Home prices in the Hamptons, the summer playground of Wall Street titans and Hollywood celebrities, are on the rise again after almost two years of declines.
The median price of a home on the eastern tip of New York’s Long Island rose 5.5% to $857,000 in the third quarter from a year earlier, the first year-over-year gain in seven quarters, according to a report from Miller Samuel and Douglas Elliman Real Estate.
It was the one bright data point for a market that continues to struggle with weakened demand stemming from the revamped federal tax code capping the deductibility of state and local property taxes, known as SALT. Low mortgage rates helped to offset some of that impact, leading to the price gains that gave the most help to the lower end of the market, Douglas Elliman said in a statement accompanying the report.
“In the Hamptons, reduced affordability continues to be a challenge resulting from SALT, slowing down sales and causing a steady increase in inventory,” Douglas Elliman said. “However, this negative effect was partially offset by the sharp drop in mortgage rates, as well as sellers’ expanded willingness to negotiate.”
The number of Hamptons sales fell 15% to the lowest third-quarter level in eight years, according to the report. The new tax bill that went into effect last year capped SALT deductions at $10,000, making it more expensive to own property in states like New York and California where home prices and property taxes are high.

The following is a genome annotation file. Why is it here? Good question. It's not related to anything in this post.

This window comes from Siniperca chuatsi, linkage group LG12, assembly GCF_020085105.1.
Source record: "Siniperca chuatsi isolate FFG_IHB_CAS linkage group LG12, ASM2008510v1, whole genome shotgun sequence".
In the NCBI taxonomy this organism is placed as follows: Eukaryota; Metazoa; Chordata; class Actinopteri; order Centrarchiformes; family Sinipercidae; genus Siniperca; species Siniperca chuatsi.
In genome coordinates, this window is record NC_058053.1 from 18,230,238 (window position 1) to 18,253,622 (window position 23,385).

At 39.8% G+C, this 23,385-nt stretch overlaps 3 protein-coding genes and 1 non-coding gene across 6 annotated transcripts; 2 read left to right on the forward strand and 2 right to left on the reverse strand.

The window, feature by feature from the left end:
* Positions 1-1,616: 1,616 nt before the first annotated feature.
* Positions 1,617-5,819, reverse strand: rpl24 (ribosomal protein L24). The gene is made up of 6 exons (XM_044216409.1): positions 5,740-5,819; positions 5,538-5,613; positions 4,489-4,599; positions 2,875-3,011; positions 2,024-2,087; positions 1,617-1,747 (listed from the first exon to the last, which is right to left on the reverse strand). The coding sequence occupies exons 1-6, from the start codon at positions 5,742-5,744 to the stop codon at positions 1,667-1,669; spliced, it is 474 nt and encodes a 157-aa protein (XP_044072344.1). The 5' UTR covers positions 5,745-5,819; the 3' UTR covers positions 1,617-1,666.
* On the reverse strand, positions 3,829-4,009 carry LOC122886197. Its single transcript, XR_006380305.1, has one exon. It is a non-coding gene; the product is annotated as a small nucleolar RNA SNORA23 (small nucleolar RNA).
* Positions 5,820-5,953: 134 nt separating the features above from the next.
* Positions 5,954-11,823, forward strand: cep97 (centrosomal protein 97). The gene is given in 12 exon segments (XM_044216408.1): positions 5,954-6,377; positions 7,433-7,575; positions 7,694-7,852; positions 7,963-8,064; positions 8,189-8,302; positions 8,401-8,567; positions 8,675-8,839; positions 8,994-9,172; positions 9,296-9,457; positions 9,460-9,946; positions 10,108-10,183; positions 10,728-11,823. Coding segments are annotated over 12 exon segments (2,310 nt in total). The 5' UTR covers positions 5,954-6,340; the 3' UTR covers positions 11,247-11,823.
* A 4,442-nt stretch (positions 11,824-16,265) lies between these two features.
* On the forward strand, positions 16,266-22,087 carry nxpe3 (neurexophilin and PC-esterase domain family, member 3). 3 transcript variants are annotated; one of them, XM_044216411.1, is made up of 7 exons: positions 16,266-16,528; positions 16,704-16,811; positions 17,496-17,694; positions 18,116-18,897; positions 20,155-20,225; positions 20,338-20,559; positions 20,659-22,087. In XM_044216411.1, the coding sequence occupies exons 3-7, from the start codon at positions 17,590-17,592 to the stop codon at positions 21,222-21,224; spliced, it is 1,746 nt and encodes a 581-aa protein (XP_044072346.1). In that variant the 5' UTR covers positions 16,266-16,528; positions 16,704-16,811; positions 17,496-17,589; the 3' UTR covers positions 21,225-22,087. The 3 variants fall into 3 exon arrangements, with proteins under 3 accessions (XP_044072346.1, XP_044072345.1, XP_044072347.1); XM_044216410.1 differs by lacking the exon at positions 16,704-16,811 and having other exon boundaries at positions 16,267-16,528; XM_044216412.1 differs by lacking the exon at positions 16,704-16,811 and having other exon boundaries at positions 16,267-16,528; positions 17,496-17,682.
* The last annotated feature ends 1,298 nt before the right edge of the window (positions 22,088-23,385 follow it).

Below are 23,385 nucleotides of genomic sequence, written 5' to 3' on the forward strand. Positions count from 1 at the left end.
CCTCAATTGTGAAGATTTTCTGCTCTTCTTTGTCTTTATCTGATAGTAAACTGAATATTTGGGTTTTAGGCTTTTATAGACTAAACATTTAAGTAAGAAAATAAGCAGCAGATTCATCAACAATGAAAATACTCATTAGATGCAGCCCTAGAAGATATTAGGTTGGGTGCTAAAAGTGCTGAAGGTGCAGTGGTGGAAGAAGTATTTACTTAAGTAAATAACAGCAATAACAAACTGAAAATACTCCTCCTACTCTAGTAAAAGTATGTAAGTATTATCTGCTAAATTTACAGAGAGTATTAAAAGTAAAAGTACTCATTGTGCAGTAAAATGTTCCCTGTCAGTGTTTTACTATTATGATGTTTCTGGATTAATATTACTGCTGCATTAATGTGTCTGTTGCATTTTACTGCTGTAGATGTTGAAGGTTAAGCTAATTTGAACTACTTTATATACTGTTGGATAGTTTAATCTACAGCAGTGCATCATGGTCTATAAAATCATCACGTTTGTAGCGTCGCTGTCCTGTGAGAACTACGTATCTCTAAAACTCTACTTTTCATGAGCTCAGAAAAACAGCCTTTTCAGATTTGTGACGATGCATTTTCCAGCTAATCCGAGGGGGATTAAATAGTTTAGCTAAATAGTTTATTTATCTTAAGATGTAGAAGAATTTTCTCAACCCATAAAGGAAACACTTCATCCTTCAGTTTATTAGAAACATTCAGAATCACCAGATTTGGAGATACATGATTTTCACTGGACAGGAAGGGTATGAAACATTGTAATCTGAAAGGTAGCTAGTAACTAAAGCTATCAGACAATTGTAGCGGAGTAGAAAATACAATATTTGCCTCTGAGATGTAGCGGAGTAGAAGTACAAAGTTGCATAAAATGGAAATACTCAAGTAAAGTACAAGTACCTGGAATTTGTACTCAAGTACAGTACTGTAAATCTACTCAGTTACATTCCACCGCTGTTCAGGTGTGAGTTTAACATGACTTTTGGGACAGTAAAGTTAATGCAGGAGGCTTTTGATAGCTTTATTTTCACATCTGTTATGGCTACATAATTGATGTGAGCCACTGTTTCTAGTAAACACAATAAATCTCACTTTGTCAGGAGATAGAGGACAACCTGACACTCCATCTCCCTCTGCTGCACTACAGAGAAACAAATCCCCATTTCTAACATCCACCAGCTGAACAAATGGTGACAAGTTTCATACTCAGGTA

Looking just at the Hamptons’ luxury segment, defined as the priciest 10% of sales, the median sales price fell 11% from a year ago to $3.5 million, according to the report.
The so-called listing discount, meaning the difference between a listing and sale price, rose to a four-year high of 17% in the luxury segment from 13% in the year-earlier quarter. The listing discount in the overall market increased to 12% from 11%, the report showed.
The inventory of homes for sale for the entire market rose 77% from a year ago to a 13-year high, the report said. Measuring just the luxury end, inventory rose 143%.
“Key market characteristics included rising listing inventory, declining sales, and expanded negotiability,” the report said. There were 11 sales at or above $5 million, the lowest tally in six and a half years, it said.